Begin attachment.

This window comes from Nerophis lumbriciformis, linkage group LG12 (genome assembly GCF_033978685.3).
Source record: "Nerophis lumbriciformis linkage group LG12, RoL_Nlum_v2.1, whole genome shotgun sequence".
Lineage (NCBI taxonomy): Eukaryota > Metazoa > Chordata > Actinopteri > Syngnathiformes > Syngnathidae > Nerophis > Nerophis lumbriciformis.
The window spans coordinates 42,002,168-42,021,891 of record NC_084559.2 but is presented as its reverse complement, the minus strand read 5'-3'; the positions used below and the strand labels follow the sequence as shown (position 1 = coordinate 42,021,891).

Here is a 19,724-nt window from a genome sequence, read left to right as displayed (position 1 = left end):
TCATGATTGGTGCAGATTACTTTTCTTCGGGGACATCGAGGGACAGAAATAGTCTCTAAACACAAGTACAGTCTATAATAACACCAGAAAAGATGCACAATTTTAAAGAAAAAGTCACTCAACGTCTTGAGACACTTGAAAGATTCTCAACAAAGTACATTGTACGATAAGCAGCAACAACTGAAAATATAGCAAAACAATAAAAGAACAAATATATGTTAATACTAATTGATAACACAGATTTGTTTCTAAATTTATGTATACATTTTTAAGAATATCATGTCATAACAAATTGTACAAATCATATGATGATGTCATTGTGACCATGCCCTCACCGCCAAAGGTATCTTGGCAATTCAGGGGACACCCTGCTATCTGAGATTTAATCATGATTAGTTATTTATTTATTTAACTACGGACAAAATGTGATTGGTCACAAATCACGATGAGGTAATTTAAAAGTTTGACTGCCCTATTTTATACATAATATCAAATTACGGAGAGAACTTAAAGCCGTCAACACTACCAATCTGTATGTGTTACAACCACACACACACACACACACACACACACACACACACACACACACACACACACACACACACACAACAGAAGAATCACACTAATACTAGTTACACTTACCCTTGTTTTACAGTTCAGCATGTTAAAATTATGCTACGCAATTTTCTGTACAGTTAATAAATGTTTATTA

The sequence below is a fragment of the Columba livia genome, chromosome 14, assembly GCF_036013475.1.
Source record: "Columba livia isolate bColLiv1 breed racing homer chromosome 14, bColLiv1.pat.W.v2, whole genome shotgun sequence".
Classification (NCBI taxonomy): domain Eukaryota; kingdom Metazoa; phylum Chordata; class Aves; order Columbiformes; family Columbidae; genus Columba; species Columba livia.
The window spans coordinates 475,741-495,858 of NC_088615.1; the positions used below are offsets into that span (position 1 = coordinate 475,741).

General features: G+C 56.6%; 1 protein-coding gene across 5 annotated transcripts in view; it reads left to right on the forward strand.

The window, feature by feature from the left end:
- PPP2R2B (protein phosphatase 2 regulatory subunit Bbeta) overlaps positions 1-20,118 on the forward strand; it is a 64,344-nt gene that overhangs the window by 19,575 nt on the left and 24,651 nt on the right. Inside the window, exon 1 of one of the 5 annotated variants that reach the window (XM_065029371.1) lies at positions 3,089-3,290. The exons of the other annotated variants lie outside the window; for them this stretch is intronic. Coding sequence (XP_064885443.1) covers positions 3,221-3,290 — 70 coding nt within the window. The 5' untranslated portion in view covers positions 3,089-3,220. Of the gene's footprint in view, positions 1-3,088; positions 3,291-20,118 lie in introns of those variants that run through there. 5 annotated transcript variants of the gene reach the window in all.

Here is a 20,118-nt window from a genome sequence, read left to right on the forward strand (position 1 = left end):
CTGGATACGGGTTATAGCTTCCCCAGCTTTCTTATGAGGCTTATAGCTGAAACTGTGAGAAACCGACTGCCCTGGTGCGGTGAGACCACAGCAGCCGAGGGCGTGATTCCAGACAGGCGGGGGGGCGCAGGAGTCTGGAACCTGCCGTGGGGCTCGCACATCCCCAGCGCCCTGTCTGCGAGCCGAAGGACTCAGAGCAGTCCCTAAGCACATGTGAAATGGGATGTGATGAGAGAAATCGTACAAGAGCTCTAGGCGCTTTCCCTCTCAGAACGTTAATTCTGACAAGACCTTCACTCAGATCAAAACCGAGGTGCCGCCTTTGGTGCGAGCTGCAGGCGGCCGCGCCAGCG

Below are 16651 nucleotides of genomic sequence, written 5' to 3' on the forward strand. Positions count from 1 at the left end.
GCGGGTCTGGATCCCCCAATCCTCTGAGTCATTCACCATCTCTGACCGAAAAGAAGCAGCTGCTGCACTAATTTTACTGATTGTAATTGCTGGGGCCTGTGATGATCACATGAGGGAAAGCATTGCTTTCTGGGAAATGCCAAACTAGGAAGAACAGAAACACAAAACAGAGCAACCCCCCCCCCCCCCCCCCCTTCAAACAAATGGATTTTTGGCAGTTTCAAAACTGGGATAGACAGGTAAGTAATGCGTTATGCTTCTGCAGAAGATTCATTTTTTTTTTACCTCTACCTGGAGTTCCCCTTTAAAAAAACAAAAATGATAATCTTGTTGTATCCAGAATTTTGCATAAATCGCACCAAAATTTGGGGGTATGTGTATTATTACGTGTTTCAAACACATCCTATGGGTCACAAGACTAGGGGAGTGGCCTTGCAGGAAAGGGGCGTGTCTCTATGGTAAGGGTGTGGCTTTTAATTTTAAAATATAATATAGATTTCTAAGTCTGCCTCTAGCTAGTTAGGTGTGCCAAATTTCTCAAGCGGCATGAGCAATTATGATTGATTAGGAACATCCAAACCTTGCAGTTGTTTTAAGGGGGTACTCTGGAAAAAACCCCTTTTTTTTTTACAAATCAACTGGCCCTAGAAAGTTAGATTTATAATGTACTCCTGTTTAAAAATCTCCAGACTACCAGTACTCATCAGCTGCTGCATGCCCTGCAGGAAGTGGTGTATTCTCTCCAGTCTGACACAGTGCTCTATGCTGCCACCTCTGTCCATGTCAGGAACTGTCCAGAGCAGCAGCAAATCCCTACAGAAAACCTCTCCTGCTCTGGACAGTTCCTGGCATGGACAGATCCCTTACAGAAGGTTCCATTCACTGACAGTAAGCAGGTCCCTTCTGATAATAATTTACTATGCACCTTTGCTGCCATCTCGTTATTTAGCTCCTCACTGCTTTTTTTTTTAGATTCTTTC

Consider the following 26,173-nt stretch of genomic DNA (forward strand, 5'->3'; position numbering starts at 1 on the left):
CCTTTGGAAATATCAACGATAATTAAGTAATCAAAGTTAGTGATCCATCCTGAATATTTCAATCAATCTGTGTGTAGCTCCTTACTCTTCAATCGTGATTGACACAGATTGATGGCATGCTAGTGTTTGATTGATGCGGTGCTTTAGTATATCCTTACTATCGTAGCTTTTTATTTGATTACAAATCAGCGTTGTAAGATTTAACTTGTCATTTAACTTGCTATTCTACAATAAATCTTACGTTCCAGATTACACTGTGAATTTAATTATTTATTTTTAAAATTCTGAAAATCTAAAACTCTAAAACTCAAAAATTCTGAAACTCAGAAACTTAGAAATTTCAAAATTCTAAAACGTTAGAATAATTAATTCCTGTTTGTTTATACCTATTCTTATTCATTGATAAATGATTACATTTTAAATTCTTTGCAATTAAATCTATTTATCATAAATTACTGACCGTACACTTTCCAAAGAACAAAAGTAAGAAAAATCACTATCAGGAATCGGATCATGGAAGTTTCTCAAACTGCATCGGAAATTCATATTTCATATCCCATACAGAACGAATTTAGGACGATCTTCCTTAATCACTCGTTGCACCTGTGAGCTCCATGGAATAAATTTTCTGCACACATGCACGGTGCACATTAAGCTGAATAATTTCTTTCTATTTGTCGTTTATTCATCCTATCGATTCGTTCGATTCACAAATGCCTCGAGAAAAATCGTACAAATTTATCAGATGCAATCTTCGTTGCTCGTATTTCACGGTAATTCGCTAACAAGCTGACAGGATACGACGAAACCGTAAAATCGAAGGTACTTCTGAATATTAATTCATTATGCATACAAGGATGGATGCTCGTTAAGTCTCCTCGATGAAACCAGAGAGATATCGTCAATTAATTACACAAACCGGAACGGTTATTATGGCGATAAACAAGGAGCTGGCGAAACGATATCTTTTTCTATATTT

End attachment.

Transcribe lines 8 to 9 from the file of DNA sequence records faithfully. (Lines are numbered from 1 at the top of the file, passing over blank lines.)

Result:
Source record: "Columba livia isolate bColLiv1 breed racing homer chromosome 14, bColLiv1.pat.W.v2, whole genome shotgun sequence".
Classification (NCBI taxonomy): domain Eukaryota; kingdom Metazoa; phylum Chordata; class Aves; order Columbiformes; family Columbidae; genus Columba; species Columba livia.